How To See Friday's Total Solar Eclipse

Space is an amazing thing, and every once in a great while, it graces us with something particularly special. Early Friday morning, residents in the North Atlantic region will be able to witness a total solar eclipse, a rare occurrence in which the moon completely blocks out the sun, leaving only a halo of light called the corona. But just because you don't live in the Faroe Islands, where the eclipse will be most visible, doesn't mean that you have to miss out on one of Mother Nature's grandest spectacles — there are still a few ways to see Friday's total solar eclipse from the comfort of your own bed (because face it — unless you're a super-early bird, that's probably where you'll be).

Reports, "weather permitting," you should be able to track the eclipse in real time using live-stream technology out of the Slooh Community Observatory. Beginning at 4:30 a.m. EDT, viewers will be able to watch the 2.5 hour event webcast with their counterparts across the world, despite many being thousands of miles from the eclipse's limited path of totality (the sweeping area of the globe in which the sun's light is completely blocked from view).

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Solar eclipses in general aren't altogether uncommon and usually occur a few times a year. Even rare total eclipses like the one happening on Friday occur more often than most people think (about once a year to once every two years). The reason they cause such a ruckus is that their scope is limited.

"Total eclipses choose where they want to go and you have to chase them," explained David Baron, eclipse hunter and former science editor at The World, a global radio news program, in an interview on Thursday. Baron, who has traveled the globe in search of the perfect eclipse, admitted that though the road may be long, the journey is absolutely worth it.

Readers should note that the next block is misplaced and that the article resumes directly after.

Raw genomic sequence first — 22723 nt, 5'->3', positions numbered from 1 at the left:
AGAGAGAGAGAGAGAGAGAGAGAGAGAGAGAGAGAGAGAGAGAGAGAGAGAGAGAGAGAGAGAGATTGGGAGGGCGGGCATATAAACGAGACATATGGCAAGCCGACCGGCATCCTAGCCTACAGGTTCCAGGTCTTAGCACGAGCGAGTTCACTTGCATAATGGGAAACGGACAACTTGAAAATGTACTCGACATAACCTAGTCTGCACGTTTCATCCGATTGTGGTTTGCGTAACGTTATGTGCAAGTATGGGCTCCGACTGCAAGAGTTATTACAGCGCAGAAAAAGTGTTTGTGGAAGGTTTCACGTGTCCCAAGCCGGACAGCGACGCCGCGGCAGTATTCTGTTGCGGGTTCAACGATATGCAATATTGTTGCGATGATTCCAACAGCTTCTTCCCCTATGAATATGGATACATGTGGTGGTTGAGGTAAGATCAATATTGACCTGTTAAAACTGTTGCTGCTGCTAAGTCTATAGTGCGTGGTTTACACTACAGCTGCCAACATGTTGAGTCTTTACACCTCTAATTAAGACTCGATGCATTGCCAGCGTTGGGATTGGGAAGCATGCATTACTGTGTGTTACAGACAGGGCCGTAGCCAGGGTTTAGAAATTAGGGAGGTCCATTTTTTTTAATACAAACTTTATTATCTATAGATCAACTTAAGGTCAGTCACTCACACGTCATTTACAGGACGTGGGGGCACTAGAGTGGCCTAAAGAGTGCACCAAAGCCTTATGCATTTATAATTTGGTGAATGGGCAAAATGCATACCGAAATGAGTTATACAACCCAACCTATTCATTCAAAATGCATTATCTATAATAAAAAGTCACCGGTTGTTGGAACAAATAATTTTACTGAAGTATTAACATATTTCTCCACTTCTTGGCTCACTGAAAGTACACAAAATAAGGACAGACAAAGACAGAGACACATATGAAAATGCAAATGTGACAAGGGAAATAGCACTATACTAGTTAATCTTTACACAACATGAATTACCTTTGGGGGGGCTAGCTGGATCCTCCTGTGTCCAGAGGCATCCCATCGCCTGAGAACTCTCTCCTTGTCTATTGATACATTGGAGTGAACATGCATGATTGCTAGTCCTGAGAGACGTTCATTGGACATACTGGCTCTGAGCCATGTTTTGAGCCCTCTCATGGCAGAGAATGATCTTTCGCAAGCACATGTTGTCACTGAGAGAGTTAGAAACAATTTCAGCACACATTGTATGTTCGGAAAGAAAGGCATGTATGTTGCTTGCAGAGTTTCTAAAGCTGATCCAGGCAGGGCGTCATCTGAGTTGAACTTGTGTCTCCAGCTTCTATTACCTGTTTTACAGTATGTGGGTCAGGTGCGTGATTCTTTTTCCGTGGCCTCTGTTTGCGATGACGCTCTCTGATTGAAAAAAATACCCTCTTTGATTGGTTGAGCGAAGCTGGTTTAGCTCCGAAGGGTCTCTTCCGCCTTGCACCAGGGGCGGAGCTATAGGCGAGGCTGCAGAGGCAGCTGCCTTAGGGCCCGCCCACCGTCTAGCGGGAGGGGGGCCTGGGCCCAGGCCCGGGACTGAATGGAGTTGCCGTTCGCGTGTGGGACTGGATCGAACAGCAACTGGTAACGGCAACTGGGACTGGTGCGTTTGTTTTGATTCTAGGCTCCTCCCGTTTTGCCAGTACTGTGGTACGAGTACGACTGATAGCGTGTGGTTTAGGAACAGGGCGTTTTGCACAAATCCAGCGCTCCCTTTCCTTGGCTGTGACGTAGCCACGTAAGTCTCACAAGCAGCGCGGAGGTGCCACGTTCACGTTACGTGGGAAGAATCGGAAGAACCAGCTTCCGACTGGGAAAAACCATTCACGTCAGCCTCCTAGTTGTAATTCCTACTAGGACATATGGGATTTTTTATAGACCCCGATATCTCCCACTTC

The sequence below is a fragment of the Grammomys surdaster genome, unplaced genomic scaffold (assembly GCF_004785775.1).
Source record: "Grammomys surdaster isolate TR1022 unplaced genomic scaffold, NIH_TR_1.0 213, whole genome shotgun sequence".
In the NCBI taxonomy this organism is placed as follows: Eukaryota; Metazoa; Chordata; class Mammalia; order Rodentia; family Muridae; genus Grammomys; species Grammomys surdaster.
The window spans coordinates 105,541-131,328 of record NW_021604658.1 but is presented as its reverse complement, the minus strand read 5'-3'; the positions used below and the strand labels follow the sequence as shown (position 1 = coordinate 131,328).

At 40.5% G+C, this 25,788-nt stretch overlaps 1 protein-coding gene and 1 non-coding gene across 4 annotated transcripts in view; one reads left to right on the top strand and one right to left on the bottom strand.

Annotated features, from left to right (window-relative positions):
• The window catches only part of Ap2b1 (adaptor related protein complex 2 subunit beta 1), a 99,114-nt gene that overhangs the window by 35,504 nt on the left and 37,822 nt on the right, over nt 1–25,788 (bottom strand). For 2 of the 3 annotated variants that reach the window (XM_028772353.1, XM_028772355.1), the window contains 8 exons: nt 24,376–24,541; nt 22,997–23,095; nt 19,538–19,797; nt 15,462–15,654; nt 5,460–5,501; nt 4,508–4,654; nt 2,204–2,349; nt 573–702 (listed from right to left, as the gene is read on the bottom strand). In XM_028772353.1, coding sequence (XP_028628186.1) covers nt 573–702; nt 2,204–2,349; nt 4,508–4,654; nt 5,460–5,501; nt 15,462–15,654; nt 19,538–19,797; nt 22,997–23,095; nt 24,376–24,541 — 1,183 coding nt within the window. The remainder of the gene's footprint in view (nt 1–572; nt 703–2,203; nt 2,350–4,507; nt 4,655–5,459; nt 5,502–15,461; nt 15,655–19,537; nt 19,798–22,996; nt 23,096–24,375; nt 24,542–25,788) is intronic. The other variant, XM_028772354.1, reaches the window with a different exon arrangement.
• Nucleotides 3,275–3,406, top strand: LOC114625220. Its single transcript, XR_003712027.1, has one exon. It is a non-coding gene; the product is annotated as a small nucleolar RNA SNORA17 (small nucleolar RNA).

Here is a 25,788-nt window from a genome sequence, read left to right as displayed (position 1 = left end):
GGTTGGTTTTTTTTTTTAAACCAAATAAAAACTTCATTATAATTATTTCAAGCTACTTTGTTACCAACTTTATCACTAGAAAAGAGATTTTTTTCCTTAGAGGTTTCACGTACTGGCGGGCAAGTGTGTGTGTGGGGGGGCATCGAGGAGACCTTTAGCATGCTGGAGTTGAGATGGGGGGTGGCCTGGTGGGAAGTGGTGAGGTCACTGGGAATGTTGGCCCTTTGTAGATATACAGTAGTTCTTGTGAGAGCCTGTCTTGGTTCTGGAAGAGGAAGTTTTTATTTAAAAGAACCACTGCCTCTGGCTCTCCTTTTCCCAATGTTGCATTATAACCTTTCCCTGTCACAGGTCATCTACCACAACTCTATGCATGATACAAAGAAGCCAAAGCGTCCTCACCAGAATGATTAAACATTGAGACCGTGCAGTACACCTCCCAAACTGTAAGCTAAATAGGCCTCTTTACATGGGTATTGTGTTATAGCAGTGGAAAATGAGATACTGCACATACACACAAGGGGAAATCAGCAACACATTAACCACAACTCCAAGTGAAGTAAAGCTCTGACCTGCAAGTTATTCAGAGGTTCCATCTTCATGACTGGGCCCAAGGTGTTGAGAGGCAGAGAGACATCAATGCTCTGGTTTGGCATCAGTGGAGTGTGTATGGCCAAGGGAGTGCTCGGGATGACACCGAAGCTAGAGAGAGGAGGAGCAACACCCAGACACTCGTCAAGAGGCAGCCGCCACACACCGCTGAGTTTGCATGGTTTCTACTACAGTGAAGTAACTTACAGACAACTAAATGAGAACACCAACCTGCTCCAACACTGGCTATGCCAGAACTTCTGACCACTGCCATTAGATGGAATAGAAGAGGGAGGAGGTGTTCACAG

It really is like standing on another planet and looking at an alien sky. Where the sun is supposed to be is a glorious ring of light. It looks like a wreath of silvery thread. ... It connects you in a way to the solar system, to the universe, like nothing else has for me and that’s what gets people hooked.

Although the moon passes in front of the sun once a month, its shadow only falls directly in line with the sun's direct plane a few times a year, given that the earth's orbit around the sun is actually tilted 5.1 degrees, reports Vox. And even though the sun is 400 times larger than the moon itself, it's also around 400 times farther away, making it seem like the two are the same size in the sky. When all the numbers align perfectly, a solar or lunar eclipse occurs.

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Even without all of the exciting scientific verbiage (don't worry, that was sarcasm), Friday's event is sure to be a memorable one. Explained David Moore, editor of Astronomy Ireland magazine, in an interview with the Irish Times, "It is a fantastic spectacle of nature and we won’t see another eclipse like this until 2026. ... It is a very rare event and people are always fascinated about natural events."

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